Pentagon Spending and Bureaucratic Bloat

There are major spending battles on the Washington agenda this year, including over the defense budget. Congress needs to decide whether to stick with capped spending levels agreed to in 2011, or allow its past restraint efforts to unravel.

Republican defense hawks want to bust the spending caps, while the small-government wing of the party wants to hold the line. Rep. Justin Amash (R-Mich.) told the Wall Street Journal, “We’ve been spending too much on defense for years because we have a lot of waste within the Department of Defense … There’s room to cut, and I think we are perfectly capable of staying within the sequester caps.” Sen. Rand Paul (R-Ky.) noted, “To defend ourselves, we need a lean, mean fighting machine that doesn’t waste money on a bloated civilian bureaucracy.”

Amash and Paul’s position is buttressed by a new GAO study on the management bloat in Department of Defense (DoD) headquarters.

It is also buttressed by looking at DoD civilian and uniformed employment levels. The chart below shows that civilian DoD employment has grown 105,000 since 2001, while uniformed employment has grown just 22,000. Based on numbers in the chart, the ratio of bureaucrats-to-soldiers has increased from 47 percent in 2001 to 54 percent in 2014. But with the advance of computer power and other technologies, one would think that the bureaucratic overhead costs of our fighting force would be falling over time, not increasing.

How much could we save by improving bureaucratic efficiencies, and cutting the number of Pentagon civilians by at least the apparent excess of about 100,000? Annual pay and benefits for federal civilians is about $120,000 a year, so we could save roughly $12 billion a year by trimming this aspect of Pentagon bloat.

All data from the “Analytical Perspectives” sections of the FY2003 and FY2015 federal budgets. Data for 2014 are OMB estimates.

Live Free and Learn: Scholarship Tax Credits in New Hampshire

For School Choice Week, Austin Bragg and I produced a short documentary that details the struggle to adopt and implement a scholarship tax credit program in New Hampshire. The program had to overcome a governor’s veto, a repeal fight and a lawsuit that went to the New Hampshire Supreme Court. We talked with three families that have benefitted from the scholarship program and people working to keep the program.

Cato’s Jason Bedrick has detailed the history of this program at length. He also played a key role in adopting and evaluating the results of the scholarship program in the face of sometimes less-than-civil opposition.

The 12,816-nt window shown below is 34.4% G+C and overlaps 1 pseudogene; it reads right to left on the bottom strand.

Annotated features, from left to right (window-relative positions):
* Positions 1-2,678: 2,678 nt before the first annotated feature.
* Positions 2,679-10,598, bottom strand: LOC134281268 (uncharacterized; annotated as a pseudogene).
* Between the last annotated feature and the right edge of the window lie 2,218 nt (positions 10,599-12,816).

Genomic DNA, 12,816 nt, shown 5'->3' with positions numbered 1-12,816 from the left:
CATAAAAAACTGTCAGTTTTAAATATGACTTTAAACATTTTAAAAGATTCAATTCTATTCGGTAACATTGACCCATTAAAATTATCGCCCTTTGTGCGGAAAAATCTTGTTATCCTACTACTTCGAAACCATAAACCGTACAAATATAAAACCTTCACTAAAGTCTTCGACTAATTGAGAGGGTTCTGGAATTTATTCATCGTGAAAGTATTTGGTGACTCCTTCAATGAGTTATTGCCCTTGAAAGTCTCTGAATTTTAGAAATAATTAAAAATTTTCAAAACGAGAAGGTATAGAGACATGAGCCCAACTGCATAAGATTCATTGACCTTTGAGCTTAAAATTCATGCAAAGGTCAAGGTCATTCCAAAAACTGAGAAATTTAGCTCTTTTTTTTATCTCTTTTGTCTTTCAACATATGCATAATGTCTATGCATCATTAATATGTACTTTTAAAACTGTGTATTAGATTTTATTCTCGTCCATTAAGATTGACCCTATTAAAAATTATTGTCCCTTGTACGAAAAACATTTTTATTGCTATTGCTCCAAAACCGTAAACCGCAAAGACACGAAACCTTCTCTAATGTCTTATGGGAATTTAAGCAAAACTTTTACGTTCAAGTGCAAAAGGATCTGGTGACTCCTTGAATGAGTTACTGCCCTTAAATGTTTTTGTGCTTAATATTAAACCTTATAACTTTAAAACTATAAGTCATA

On Monday, we hosted an event featuring Jason and two other folks who played a key role keeping scholarships alive in New Hampshire where we discussed the potential for scholarship tax credits in other states with so-called “Blaine amendments.” And feel free to snag a free DVD of our short film while supplies last.

Georgia Has it Right on School Choice—Though on Too Small a Scale

Georgia has a schoalrship donation tax credit program that makes it easier for lower-income families to afford private schooling—if that’s what they think is best for their children. The program is so popular that the cap imposed upon it by the legislature was reached within the first few hours of January 1st, this year. Over at Education Next I argue today that raising the cap would do a lot of good for Georgia children.

Conflicted on 529s

If you like feeling conflicted, you’ll love being a libertarian thinking about President Obama’s recent proposal – and even more recent rescinding of that proposal – to essentially end 529 college savings plans. The President proposed killing the ability to use funds saved under a 529 plan tax free to pay for college, which would have gutted the program’s real value.

On one side, a libertarian should be aggravated by such a proposal. The goal certainly seemed to be income redistribution, generating new revenues from relatively well-to-do Americans and giving it to (presumably) less well-to-do Americans with free community college and expanded “refundable” tax credits. It also seemed intended to support a divisive, rhetorical war of the “middle class” vs. “the rich” (though certainly many people who use 529s consider themselves middle class). And unlike federal grants, loans, and those refundable credits that are often essentially grants for people who don’t owe much in taxes, 529s are about people saving their own money to pay for college, not taking it from taxpayers.

On the other side, libertarians – heck, everyone – should want a simple tax code that isn’t riven with special breaks, loopholes, and encouragements to do things politicians decide are worthy but which have massive negative, unintended consequences. And when it comes to higher education, those consequences are huge, including rampant tuition inflation, awful completion rates, major underemployment, serious credential inflation, and a burgeoning academic water park industry. And where does the federal government get the authority to incentivize saving for college in the first place? Not in the Constitution.

So how should libertarians feel about the demise of the President’s 529 plan? I guess a little sad, because the Feds simply shouldn’t be in the business of encouraging college consumption. Even more, though, they should feel angry, because we are so deep in a federally driven, college-funding quagmire.